We start the year determined to become a better version of ourselves, often slipping back in a few months.
Most resolutions are set in the wrong direction.
For example, people shouldn’t “go on diets”. They should “change their diets”– eating healthy is a lifetime affair.
The following questions will get you thinking about whether resolution is too wimpy.
1. Is it an old problem?
Many music teachers worry about managing a studio and gaining students.
But, the thing you’re always worried about, that keeps you awake at night, is likely one of your easier challenges, because you are used to dealing with it.
If you can’t draw up a plan for this problem that you’ve already spent too much time pondering, then your goal is too wimpy and it won’t work.
If you can’t find time to practice piano, set aside 5 minutes of each day to sit down in front of the piano.
Each time I walk into a room to pitch an idea, I worry about how to deliver and how people will react. I’ve pitched hundreds of ideas and anticipating social reaction is a problem that I am used to dealing with.
So, for me, “learn how to pitch better” would be a wimpy goal. There is no way to measure the outcome and I’ve had a pen thrown in my face already.
Pick a goal where you will deal with something new, because your time is too valuable to dwell on the old.
2. Are you accountable?
If we chat about your resolution, would you be able to properly summarize your progress in one sentence?
You’re allowed to say that you’ve gained one music student this week by adding a yellow “Book an Interview” button to your website. But you can’t say that you are waiting for the right timing to talk to the school counsellor who will refer tons of students your way.
When you can talk to a friend about your goal, you’re good to go– it keeps you accountable and proves that you’re brave enough to cut to the core of the issue.
3. Is there a wider purpose?
If you find it hard to uphold a narrow goal for 365 days, perhaps follow an intention that helps you decide what area of music or business to work on. Think of it as a compass.
For example, if you own a music studio, your intention might be administration. In the first month, you might create standardized time sheets and require all the music teachers to submit them on time. The second month, you might start a weekly newsletter to stay in touch with parents. And so on– at the end of the year, your studio’s administration will be in much better shape.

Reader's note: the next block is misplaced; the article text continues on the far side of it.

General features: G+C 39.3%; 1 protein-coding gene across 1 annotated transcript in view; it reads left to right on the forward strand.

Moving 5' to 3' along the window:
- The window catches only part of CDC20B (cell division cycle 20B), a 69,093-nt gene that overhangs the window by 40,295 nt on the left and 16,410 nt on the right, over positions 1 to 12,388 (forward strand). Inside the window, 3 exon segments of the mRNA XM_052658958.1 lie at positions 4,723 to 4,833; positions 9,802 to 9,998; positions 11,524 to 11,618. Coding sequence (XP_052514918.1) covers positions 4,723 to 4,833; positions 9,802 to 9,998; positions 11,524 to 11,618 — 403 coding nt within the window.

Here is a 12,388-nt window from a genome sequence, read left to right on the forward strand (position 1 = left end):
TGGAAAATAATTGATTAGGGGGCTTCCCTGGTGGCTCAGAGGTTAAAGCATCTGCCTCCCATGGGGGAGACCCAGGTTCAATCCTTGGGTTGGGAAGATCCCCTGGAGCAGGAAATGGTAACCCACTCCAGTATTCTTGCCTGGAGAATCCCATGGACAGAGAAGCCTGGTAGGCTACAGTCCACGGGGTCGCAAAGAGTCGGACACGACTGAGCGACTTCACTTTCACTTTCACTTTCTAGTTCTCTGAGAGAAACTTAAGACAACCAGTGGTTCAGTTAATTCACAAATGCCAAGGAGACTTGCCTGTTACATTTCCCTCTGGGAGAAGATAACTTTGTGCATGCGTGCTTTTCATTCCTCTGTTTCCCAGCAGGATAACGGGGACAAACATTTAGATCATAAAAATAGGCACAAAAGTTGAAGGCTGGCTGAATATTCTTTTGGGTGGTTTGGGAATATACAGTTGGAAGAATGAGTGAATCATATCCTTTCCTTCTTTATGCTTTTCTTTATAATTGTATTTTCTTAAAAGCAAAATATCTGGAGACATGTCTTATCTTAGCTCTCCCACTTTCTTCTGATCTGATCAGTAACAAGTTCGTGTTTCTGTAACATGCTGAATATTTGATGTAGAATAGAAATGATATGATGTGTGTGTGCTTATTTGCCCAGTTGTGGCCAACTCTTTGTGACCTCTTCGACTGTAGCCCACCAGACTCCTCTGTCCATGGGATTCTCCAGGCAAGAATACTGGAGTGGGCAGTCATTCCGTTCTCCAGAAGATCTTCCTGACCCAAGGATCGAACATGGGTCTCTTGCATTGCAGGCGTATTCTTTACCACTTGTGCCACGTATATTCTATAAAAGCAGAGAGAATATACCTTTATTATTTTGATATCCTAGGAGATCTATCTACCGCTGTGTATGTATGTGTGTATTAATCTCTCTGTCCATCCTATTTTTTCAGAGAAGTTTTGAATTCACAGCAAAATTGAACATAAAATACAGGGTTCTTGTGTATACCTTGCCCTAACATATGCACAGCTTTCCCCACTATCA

I will be setting an intention for the next 12 months: community.
Each month, I will be working on a smaller goal that contributes to creating or growing community. I am still trying to decide on a goal for this month, but in March, I hope to launch a live design event to support and connect people who are interested in design.
4. Can you imagine it?
If you can imagine it, you can probably measure it.
Perhaps you will be able to play a prelude by Rachmaninoff, from memory, in front of one person.
On the other hand, “growing a business” is a goal for someone who can’t stand failing because it is too vague. How will you grow your business– gain x number of music students? Compose and sell y number of music books?
At the end of the day, your goal needs to be measurable.
5. Are you doing it because you want to?
The answer should be yes.
I am adding this last-minute because I realized that I’m only writing about resolutions because everyone else is doing so. But I’m not even bothering with a resolution this year. Mine is an intention.
So who cares if your resolution sucks? Make this year better than the last. Don’t strive for affirmation from another human being because you are better than that.
Each time you achieve something you’ve never done before, you are increasing human potential. Which, in the end, is what we all want.
What is your goal/intention this year? Leave a comment below to join the conversation!
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